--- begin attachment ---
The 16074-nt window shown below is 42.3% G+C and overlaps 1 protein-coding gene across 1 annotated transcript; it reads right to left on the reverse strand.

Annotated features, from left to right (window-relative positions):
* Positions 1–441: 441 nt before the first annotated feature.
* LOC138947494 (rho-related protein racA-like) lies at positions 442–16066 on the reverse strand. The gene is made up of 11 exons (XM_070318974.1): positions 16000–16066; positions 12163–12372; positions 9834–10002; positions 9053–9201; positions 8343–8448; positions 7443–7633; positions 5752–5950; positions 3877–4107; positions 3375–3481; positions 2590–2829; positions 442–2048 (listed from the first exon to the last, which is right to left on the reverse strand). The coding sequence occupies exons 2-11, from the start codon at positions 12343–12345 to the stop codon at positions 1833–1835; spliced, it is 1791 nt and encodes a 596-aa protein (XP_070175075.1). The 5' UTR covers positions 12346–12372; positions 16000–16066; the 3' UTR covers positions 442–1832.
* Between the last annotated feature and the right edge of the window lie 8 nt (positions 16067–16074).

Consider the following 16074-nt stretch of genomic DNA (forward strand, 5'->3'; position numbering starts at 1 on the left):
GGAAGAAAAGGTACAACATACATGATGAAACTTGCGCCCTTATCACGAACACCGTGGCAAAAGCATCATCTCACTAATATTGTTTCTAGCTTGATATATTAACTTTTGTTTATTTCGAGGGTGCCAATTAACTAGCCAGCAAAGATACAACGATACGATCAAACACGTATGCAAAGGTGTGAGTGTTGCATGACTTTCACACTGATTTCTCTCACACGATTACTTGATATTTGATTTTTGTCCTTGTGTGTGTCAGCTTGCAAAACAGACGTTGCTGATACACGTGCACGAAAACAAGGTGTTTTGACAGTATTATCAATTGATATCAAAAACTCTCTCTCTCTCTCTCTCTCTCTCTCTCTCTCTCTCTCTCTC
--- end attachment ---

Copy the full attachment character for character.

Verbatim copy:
The 16074-nt window shown below is 42.3% G+C and overlaps 1 protein-coding gene across 1 annotated transcript; it reads right to left on the reverse strand.

Annotated features, from left to right (window-relative positions):
* Positions 1–441: 441 nt before the first annotated feature.
* LOC138947494 (rho-related protein racA-like) lies at positions 442–16066 on the reverse strand. The gene is made up of 11 exons (XM_070318974.1): positions 16000–16066; positions 12163–12372; positions 9834–10002; positions 9053–9201; positions 8343–8448; positions 7443–7633; positions 5752–5950; positions 3877–4107; positions 3375–3481; positions 2590–2829; positions 442–2048 (listed from the first exon to the last, which is right to left on the reverse strand). The coding sequence occupies exons 2-11, from the start codon at positions 12343–12345 to the stop codon at positions 1833–1835; spliced, it is 1791 nt and encodes a 596-aa protein (XP_070175075.1). The 5' UTR covers positions 12346–12372; positions 16000–16066; the 3' UTR covers positions 442–1832.
* Between the last annotated feature and the right edge of the window lie 8 nt (positions 16067–16074).

Consider the following 16074-nt stretch of genomic DNA (forward strand, 5'->3'; position numbering starts at 1 on the left):
GGAAGAAAAGGTACAACATACATGATGAAACTTGCGCCCTTATCACGAACACCGTGGCAAAAGCATCATCTCACTAATATTGTTTCTAGCTTGATATATTAACTTTTGTTTATTTCGAGGGTGCCAATTAACTAGCCAGCAAAGATACAACGATACGATCAAACACGTATGCAAAGGTGTGAGTGTTGCATGACTTTCACACTGATTTCTCTCACACGATTACTTGATATTTGATTTTTGTCCTTGTGTGTGTCAGCTTGCAAAACAGACGTTGCTGATACACGTGCACGAAAACAAGGTGTTTTGACAGTATTATCAATTGATATCAAAAACTCTCTCTCTCTCTCTCTCTCTCTCTCTCTCTCTCTCTCTCTC